Filing Your Taxes: How Late Is Too Late?



Did you, by chance, forget to file your taxes…say for the last ten years? Or maybe just this year; after all, everything’s been such a mess.

But how late is too late to file? The short answer is never. You can always file late. You just have to understand that it won’t be the same as if you filed on time.

No Time Limits on Collections

Nope. There are no time limits on the IRS for tax collections. So, don’t think the federal government won’t notice you skipped a year or ten. It files a substitute return for you, but you really don’t want them to do that.

Granted, this year, you didn't have to file until July 15, 2020. You would think the extra time would help, but maybe the delayed date didn't just roll around; it flashed right by. You could be excused with the pandemic and all, but you still have to file your taxes eventually. Better sooner than later.

After all, neglecting to file and pay your income taxes is illegal, you know.



The IRS does offer a handy tool, but you need to use it by tax day. It’s called an extension. If you know you aren’t going to be able to file by tax day, make sure to file for an extension before then. Filing for an extension gets you an extra six months to get your stuff together. 

By the way, you must ask for the extension. The IRS won’t just give it to you automatically, except in certain, very limited circumstances.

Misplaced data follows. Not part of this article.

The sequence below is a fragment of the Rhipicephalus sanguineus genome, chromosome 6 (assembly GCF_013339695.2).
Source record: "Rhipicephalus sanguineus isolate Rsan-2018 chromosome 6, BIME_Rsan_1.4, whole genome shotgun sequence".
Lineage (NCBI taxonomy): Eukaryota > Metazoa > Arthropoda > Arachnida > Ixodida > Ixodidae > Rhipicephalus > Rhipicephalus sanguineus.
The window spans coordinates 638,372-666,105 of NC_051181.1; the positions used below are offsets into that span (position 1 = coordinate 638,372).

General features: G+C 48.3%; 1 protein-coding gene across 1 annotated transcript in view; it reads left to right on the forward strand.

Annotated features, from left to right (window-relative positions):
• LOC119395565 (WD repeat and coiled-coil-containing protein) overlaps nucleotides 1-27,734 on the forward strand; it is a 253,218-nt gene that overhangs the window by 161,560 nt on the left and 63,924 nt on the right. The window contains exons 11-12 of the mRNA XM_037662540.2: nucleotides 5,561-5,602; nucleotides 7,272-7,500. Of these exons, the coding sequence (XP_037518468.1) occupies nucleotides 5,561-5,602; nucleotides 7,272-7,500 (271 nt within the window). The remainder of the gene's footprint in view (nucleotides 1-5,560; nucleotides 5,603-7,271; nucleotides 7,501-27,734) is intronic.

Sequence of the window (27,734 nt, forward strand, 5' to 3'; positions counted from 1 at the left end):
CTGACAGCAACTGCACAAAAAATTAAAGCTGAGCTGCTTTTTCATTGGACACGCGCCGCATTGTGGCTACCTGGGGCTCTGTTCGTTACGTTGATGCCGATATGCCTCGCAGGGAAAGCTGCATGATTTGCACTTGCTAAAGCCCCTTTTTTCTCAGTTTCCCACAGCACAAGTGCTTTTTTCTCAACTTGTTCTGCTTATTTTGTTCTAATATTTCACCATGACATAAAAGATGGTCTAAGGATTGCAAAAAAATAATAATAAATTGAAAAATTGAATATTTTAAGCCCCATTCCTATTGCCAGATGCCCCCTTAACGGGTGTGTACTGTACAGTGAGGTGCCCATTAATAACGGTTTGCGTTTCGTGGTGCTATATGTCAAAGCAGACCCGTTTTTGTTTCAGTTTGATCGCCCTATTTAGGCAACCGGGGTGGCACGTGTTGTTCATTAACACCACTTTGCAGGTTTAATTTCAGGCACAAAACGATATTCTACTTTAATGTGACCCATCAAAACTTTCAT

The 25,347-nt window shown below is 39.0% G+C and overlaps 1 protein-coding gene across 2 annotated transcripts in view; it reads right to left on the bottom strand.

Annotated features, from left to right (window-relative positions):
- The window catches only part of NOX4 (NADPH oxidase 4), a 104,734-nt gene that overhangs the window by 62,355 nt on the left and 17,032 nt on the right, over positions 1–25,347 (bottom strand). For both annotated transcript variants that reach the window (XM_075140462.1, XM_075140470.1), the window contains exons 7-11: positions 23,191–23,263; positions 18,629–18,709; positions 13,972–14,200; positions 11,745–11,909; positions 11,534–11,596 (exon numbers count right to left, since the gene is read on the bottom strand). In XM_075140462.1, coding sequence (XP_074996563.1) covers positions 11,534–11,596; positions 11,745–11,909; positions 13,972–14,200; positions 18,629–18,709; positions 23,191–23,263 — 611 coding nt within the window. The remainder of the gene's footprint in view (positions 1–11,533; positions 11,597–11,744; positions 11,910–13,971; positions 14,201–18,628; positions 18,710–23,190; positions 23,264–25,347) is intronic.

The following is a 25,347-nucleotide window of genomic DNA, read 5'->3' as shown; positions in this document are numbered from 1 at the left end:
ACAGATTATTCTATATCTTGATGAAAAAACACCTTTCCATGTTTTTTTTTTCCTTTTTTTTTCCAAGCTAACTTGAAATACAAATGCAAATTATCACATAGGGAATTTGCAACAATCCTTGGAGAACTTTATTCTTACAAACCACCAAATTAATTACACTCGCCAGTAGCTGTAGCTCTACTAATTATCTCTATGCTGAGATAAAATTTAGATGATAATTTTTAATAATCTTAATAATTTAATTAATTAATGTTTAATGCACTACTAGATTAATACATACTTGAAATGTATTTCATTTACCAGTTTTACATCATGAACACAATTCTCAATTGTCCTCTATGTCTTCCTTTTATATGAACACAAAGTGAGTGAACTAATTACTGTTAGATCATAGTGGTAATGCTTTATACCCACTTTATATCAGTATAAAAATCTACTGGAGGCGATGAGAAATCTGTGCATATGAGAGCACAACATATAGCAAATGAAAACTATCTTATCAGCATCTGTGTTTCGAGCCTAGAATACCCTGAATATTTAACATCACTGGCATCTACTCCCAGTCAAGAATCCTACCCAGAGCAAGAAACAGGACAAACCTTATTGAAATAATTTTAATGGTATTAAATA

• If you are a US citizen or resident and live or work outside the country during the tax day deadline, you get a little more time to file and pay without asking for an extension. Warning: you only get two extra months, so get a hustle on.
  • If you are affected by certain natural disasters, you may get more time to file and pay. The IRS keeps a list of qualifying disasters for you to consult. The time of the extension varies.
  • Suppose you are a member of the military. In that case, you may get an automatic extension, depending on where you are and what you're doing. In some situations, you might even get more than six months.

If you know you won’t be able to file by midnight on tax day, or you can’t pay in full at that time, make the effort to request an extension. You can buy yourself a little time and eliminate the chances of getting a failure to file penalty.

About Those Penalties

If you haven’t filed your tax return, you can be charged a failure-to-file penalty. Failure-to-file comes to five percent of your tax bill per month. There is a limit - the penalty cannot exceed 25% of your unpaid taxes - at least if you pay within 60 days after the deadline.

After that, the minimum penalty is $135 or 100% of the unpaid tax. (You pay the smaller one.)

The failure-to-pay penalty, while not as harsh, still adds to your tax bill. Failure-to-pay is typically 0.5% (half a percent) of your unpaid taxes per month. Again, the maximum is 25% of your unpaid taxes, and if you already have a failure-to-file penalty, it isn’t added on.

Failure-to-file and failure-to-pay penalties aren't the only things that will swell your tax bill. The IRS charges interest on the amount you owe until you pay it off. This is true, even if you filed for an extension. An extension just eliminates the failure to file and failure to pay penalties. At least, until you fail to file or pay at the end of your extension.